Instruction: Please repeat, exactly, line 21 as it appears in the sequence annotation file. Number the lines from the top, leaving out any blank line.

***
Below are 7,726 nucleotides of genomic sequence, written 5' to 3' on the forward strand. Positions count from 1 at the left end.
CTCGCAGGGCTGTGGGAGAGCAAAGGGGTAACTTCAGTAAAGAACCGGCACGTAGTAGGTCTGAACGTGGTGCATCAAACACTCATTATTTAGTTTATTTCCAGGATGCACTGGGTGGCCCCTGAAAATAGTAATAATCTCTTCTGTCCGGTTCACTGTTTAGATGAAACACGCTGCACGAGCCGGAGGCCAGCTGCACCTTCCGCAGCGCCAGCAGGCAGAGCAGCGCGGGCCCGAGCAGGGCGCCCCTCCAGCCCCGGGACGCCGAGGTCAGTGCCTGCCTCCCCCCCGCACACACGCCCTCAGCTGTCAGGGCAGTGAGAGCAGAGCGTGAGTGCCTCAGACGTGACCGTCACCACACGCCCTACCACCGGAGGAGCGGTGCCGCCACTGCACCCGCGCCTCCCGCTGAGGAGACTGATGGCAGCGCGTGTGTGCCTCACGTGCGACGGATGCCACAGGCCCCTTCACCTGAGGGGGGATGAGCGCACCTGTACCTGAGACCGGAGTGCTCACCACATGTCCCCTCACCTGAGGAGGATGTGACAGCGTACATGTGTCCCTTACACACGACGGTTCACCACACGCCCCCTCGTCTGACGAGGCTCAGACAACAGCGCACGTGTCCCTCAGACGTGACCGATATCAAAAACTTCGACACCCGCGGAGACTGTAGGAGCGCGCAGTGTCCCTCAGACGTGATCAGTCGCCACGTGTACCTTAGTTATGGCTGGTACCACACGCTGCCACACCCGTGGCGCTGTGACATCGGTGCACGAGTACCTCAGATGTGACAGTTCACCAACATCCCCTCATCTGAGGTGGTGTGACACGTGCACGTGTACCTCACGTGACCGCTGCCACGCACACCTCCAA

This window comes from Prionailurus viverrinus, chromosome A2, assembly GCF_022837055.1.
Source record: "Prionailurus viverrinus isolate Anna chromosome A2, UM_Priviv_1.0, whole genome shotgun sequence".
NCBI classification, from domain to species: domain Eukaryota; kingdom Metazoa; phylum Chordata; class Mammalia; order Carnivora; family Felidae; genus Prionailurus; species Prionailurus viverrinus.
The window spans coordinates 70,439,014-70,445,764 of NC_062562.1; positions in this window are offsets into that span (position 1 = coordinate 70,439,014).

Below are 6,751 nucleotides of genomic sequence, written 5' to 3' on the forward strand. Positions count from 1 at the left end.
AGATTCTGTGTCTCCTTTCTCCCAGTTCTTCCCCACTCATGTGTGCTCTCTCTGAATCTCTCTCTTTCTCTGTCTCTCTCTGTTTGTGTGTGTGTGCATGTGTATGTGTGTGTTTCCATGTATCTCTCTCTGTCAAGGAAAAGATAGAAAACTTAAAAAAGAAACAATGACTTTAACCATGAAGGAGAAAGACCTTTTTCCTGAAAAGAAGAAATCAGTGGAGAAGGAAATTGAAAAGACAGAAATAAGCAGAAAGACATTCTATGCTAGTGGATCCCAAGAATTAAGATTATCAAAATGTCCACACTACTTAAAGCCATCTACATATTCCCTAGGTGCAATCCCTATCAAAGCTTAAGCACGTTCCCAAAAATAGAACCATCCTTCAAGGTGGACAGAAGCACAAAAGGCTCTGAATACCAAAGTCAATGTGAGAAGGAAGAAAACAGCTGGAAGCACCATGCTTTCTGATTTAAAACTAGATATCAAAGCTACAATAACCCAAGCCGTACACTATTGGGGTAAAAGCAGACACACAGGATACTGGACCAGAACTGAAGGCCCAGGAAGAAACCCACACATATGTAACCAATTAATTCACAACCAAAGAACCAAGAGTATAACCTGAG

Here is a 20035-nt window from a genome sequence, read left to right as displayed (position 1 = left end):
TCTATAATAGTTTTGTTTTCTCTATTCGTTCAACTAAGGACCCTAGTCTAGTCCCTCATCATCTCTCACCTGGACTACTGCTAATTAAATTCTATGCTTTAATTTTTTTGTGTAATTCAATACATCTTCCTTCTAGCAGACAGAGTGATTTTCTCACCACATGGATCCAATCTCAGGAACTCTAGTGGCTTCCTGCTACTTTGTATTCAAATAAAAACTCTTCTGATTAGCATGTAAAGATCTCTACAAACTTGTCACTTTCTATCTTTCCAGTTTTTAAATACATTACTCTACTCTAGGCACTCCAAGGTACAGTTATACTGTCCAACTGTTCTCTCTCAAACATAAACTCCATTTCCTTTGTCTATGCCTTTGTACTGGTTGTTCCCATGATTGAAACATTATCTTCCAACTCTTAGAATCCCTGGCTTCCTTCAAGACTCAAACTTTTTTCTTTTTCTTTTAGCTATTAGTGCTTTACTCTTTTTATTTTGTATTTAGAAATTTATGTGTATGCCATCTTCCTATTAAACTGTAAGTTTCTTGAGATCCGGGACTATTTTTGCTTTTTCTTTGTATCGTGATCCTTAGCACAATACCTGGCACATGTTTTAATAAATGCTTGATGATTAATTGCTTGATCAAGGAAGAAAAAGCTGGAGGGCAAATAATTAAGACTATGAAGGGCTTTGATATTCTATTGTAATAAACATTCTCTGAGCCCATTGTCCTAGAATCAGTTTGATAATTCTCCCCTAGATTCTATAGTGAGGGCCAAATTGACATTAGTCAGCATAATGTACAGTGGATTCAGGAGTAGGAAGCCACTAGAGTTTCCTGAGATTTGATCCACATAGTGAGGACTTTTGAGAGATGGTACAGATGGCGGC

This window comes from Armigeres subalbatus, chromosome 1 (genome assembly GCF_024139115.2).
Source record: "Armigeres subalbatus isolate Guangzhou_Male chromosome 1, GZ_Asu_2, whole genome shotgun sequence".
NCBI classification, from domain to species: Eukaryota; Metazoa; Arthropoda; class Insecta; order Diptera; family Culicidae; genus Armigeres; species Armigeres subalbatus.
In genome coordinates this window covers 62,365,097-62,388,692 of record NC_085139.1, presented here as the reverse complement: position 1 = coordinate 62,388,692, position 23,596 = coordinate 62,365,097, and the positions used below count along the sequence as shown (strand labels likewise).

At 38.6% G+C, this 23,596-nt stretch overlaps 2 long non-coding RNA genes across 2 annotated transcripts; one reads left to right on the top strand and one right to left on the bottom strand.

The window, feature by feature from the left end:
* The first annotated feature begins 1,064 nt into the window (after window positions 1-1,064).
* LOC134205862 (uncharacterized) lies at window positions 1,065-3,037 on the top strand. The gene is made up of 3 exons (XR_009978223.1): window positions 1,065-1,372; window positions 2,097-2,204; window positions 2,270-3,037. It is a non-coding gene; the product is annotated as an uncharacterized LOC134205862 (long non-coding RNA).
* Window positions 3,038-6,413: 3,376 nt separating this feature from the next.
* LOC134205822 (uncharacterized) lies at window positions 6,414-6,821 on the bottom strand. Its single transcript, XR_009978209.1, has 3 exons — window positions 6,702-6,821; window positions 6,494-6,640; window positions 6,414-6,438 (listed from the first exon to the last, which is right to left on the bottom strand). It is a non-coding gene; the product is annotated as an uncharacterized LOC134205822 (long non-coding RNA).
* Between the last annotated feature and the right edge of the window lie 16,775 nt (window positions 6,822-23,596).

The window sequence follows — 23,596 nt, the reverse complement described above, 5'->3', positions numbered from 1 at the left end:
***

* Between the last annotated feature and the right edge of the window lie 16,775 nt (window positions 6,822-23,596).